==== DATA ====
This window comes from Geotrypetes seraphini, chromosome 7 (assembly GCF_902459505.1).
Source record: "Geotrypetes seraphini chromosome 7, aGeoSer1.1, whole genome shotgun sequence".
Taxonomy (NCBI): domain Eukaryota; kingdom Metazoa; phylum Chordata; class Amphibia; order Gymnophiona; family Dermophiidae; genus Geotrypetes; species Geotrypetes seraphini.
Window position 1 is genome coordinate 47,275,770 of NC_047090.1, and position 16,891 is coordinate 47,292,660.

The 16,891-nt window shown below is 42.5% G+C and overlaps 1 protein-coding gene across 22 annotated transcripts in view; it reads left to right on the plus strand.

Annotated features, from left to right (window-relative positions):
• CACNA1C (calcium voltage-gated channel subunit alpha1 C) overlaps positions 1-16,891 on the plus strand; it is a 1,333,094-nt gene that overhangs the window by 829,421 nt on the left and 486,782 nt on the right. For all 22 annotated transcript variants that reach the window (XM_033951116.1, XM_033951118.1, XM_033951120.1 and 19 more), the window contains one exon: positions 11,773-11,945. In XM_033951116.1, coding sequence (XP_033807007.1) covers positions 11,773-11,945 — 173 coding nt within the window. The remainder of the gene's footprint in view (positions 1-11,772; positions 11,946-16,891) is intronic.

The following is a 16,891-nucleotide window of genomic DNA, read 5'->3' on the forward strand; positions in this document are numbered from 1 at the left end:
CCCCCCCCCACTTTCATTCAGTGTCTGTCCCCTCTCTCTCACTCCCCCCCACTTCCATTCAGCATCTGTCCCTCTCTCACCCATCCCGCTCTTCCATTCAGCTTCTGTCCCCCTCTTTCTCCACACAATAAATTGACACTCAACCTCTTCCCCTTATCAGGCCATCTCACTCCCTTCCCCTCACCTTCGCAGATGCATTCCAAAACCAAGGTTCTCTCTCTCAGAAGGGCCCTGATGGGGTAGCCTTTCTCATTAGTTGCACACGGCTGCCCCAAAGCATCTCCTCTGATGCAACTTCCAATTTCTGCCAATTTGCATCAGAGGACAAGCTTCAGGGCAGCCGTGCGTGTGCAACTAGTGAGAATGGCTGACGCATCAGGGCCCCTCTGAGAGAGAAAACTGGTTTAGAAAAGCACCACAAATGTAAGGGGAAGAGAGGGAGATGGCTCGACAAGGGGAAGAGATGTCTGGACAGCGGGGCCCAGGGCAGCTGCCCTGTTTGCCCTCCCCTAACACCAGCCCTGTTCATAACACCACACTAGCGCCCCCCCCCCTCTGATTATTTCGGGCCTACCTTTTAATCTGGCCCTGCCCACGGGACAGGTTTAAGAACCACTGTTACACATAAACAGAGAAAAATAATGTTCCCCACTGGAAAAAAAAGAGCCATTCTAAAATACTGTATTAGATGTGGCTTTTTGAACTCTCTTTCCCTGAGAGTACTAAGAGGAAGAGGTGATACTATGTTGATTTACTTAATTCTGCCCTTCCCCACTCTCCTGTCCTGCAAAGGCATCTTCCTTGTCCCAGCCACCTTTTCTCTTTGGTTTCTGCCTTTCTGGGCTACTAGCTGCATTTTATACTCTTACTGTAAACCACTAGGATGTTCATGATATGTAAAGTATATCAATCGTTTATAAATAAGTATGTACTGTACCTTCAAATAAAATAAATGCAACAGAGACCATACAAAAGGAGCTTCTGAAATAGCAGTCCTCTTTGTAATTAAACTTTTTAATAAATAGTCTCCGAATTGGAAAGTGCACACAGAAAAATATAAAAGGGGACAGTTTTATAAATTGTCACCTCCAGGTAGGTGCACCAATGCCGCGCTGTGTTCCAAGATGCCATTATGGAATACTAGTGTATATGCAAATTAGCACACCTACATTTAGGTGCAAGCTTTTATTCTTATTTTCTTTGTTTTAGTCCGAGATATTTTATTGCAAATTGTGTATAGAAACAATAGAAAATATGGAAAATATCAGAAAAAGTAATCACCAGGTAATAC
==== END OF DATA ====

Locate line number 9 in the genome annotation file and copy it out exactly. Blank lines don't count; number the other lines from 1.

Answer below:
CCCCCCCCCACTTTCATTCAGTGTCTGTCCCCTCTCTCTCACTCCCCCCCACTTCCATTCAGCATCTGTCCCTCTCTCACCCATCCCGCTCTTCCATTCAGCTTCTGTCCCCCTCTTTCTCCACACAATAAATTGACACTCAACCTCTTCCCCTTATCAGGCCATCTCACTCCCTTCCCCTCACCTTCGCAGATGCATTCCAAAACCAAGGTTCTCTCTCTCAGAAGGGCCCTGATGGGGTAGCCTTTCTCATTAGTTGCACACGGCTGCCCCAAAGCATCTCCTCTGATGCAACTTCCAATTTCTGCCAATTTGCATCAGAGGACAAGCTTCAGGGCAGCCGTGCGTGTGCAACTAGTGAGAATGGCTGACGCATCAGGGCCCCTCTGAGAGAGAAAACTGGTTTAGAAAAGCACCACAAATGTAAGGGGAAGAGAGGGAGATGGCTCGACAAGGGGAAGAGATGTCTGGACAGCGGGGCCCAGGGCAGCTGCCCTGTTTGCCCTCCCCTAACACCAGCCCTGTTCATAACACCACACTAGCGCCCCCCCCCCTCTGATTATTTCGGGCCTACCTTTTAATCTGGCCCTGCCCACGGGACAGGTTTAAGAACCACTGTTACACATAAACAGAGAAAAATAATGTTCCCCACTGGAAAAAAAAGAGCCATTCTAAAATACTGTATTAGATGTGGCTTTTTGAACTCTCTTTCCCTGAGAGTACTAAGAGGAAGAGGTGATACTATGTTGATTTACTTAATTCTGCCCTTCCCCACTCTCCTGTCCTGCAAAGGCATCTTCCTTGTCCCAGCCACCTTTTCTCTTTGGTTTCTGCCTTTCTGGGCTACTAGCTGCATTTTATACTCTTACTGTAAACCACTAGGATGTTCATGATATGTAAAGTATATCAATCGTTTATAAATAAGTATGTACTGTACCTTCAAATAAAATAAATGCAACAGAGACCATACAAAAGGAGCTTCTGAAATAGCAGTCCTCTTTGTAATTAAACTTTTTAATAAATAGTCTCCGAATTGGAAAGTGCACACAGAAAAATATAAAAGGGGACAGTTTTATAAATTGTCACCTCCAGGTAGGTGCACCAATGCCGCGCTGTGTTCCAAGATGCCATTATGGAATACTAGTGTATATGCAAATTAGCACACCTACATTTAGGTGCAAGCTTTTATTCTTATTTTCTTTGTTTTAGTCCGAGATATTTTATTGCAAATTGTGTATAGAAACAATAGAAAATATGGAAAATATCAGAAAAAGTAATCACCAGGTAATAC